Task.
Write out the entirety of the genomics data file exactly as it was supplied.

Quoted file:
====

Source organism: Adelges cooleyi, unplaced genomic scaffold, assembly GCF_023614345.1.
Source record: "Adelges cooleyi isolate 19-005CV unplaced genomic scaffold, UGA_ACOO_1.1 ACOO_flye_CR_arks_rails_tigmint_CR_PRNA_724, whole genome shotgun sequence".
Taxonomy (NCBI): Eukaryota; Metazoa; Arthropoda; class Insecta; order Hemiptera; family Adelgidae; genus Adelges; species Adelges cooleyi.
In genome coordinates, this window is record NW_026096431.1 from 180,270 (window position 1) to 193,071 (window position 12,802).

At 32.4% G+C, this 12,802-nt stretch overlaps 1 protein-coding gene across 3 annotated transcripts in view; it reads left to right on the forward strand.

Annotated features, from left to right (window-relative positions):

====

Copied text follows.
Source organism: Adelges cooleyi, unplaced genomic scaffold, assembly GCF_023614345.1.
Source record: "Adelges cooleyi isolate 19-005CV unplaced genomic scaffold, UGA_ACOO_1.1 ACOO_flye_CR_arks_rails_tigmint_CR_PRNA_724, whole genome shotgun sequence".
Taxonomy (NCBI): Eukaryota; Metazoa; Arthropoda; class Insecta; order Hemiptera; family Adelgidae; genus Adelges; species Adelges cooleyi.
In genome coordinates, this window is record NW_026096431.1 from 180,270 (window position 1) to 193,071 (window position 12,802).

At 32.4% G+C, this 12,802-nt stretch overlaps 1 protein-coding gene across 3 annotated transcripts in view; it reads left to right on the forward strand.

Annotated features, from left to right (window-relative positions):